Changes to van duty and red diesel to cut pollution

The Treasury has launched two consultations on changes to vehicle excise duty for vans and the reduced duty rate for red diesel, in the light of government initiatives to clamp down on pollution in urban areas

Less than one in every two hundred vans (0.4%) bought in 2016/17 was an ultra-low emission model. Therefore, the Treasury is seeking views on reforms to vehicle excise duty, currently charged at a flat rate of £250 for all vans, to make it more affordable to buy greener models.

A separate call for evidence is looking at whether the reduced duty rate for red diesel is holding back the use of cleaner fuels by non-road vehicles and machinery in towns and cities – for example cranes or generators used on construction sites. Red diesel, which accounts for 15% of all diesel consumption in the UK, currently benefits from a reduced rate of 11.14p per litre compared to the standard charge of 57.95p.

The call for evidence excludes red diesel used for agricultural purposes, fishing vessels, home-heating and other static generators.

Robert Jenrick, exchequer secretary to the Treasury, said: ‘We want to help “white van man” go green. We appreciate that buying a new van is a major investment for small businessmen and women and want to help make environmentally friendly choices more affordable.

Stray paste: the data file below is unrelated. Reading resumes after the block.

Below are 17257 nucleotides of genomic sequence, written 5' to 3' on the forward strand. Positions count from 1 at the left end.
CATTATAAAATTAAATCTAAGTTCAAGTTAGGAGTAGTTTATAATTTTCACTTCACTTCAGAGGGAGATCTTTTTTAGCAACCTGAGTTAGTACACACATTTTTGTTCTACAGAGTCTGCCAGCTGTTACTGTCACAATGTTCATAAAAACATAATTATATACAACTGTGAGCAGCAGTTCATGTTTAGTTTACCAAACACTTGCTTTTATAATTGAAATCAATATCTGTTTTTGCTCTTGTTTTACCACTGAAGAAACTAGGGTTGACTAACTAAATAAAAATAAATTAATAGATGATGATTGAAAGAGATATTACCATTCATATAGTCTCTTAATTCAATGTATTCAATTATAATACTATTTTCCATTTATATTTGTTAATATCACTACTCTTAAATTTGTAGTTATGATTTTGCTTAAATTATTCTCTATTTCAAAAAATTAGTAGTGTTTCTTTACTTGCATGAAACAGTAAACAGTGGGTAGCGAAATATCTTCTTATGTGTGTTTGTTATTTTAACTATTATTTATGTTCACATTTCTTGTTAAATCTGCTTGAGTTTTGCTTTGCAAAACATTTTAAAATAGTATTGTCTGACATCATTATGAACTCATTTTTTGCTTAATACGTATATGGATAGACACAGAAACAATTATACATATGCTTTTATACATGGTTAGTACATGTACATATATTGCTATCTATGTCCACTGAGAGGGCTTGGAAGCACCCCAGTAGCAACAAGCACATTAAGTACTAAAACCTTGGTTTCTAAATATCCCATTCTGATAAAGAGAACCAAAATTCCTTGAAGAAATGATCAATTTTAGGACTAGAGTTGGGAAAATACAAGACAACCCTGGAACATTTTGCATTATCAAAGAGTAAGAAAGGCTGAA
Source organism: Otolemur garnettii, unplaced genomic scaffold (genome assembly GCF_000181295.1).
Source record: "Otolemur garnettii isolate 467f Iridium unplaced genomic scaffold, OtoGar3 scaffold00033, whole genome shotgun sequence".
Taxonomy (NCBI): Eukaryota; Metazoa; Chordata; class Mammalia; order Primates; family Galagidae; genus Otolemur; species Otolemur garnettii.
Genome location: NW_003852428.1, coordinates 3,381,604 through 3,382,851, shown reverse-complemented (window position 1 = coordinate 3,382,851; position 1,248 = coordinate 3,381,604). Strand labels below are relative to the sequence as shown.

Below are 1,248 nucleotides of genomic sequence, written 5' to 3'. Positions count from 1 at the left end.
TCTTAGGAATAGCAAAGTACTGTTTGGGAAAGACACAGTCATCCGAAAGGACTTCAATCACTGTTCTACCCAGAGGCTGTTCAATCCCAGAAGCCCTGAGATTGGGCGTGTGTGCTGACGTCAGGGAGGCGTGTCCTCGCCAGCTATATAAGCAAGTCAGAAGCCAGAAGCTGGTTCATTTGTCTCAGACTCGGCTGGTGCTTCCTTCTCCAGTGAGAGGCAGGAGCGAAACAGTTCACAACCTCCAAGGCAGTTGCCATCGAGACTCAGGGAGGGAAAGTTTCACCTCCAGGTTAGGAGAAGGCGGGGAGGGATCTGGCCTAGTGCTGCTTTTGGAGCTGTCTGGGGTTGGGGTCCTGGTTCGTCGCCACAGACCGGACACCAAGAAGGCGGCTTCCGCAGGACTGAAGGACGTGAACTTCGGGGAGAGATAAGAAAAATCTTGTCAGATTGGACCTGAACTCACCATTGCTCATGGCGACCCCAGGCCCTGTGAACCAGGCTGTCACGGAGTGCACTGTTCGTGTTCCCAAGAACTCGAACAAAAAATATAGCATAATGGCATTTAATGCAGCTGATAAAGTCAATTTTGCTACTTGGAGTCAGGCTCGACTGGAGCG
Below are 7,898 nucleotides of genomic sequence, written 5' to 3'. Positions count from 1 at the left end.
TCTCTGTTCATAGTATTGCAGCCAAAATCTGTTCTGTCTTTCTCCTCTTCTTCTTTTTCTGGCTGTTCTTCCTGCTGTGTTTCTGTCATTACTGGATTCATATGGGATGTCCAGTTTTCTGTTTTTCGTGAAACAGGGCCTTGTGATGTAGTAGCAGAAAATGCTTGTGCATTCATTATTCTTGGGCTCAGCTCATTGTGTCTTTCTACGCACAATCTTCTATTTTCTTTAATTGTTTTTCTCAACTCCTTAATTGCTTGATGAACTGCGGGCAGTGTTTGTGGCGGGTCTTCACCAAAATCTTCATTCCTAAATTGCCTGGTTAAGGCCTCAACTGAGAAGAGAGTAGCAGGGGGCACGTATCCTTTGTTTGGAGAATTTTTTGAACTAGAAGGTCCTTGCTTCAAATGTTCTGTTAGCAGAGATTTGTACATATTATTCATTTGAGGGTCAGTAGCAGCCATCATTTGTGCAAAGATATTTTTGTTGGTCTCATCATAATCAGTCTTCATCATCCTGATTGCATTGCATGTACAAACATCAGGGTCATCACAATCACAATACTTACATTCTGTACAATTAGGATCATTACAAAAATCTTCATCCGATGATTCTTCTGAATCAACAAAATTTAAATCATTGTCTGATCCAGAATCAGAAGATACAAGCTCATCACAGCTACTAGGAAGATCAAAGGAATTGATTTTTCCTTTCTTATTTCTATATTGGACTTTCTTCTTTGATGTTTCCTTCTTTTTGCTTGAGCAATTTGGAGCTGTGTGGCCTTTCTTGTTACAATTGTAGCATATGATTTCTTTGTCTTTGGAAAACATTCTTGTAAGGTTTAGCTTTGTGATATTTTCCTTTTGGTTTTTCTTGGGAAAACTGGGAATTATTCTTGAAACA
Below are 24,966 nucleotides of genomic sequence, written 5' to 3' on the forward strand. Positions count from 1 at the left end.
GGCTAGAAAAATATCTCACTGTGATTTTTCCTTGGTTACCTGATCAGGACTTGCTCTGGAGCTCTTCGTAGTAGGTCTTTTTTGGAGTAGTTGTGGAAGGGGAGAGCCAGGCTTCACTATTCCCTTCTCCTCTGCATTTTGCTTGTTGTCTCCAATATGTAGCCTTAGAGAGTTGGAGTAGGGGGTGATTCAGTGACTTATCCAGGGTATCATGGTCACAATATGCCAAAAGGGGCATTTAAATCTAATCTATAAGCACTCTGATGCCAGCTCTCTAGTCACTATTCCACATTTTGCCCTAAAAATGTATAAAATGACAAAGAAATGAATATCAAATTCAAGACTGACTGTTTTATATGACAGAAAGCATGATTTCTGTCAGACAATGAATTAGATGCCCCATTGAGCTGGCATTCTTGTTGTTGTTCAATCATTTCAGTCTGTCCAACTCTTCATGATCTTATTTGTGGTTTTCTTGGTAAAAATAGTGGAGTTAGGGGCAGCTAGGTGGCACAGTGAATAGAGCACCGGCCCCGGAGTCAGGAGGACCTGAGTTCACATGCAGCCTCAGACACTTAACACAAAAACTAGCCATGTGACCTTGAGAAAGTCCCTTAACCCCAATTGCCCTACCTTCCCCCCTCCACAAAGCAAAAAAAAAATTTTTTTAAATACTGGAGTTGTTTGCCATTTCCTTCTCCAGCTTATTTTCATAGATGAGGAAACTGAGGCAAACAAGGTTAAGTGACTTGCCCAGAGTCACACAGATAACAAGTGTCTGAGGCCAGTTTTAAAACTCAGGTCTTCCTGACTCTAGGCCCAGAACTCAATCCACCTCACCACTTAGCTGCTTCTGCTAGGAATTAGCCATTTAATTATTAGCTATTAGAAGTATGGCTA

‘Public health is at risk due to the use of red diesel in towns and cities. So we are looking at how we can level the playing field on red diesel and exploring how we can encourage users to ditch it.’

The consultation on vehicle excise duty for vans explores creating a graduated first year rate for vans, as is already in place for cars, using CO² banding. Most van purchases would pay less tax in the first year as a result of the change, and the Treasury says the move would encourage drivers to choose cleaner vans when purchasing a new van.

The Treasury says the reduced rate on red diesel costs around £2.4bn a year in revenue compared to if duty was charged at the main rate and the call for evidence is seeking information on whether this tax relief discourages the use of cleaner alternatives by non-road vehicles and machinery.

The government invites evidence on red diesel to explore the quantities used across different sectors, the value of the fuel duty rebate to those industries which benefit, the reasons for red diesel use and the cleaner alternatives that currently or will soon exist.

The consultation on vehicle excise duty for vans closes on 20 July, and the call for evidence on red diesel on 24 July.

Open consultation Vehicle Excise Duty for vans issued 15 May 2018

Air quality: non-road mobile machinery and red diesel – call for evidence

Report by Pat Sweet


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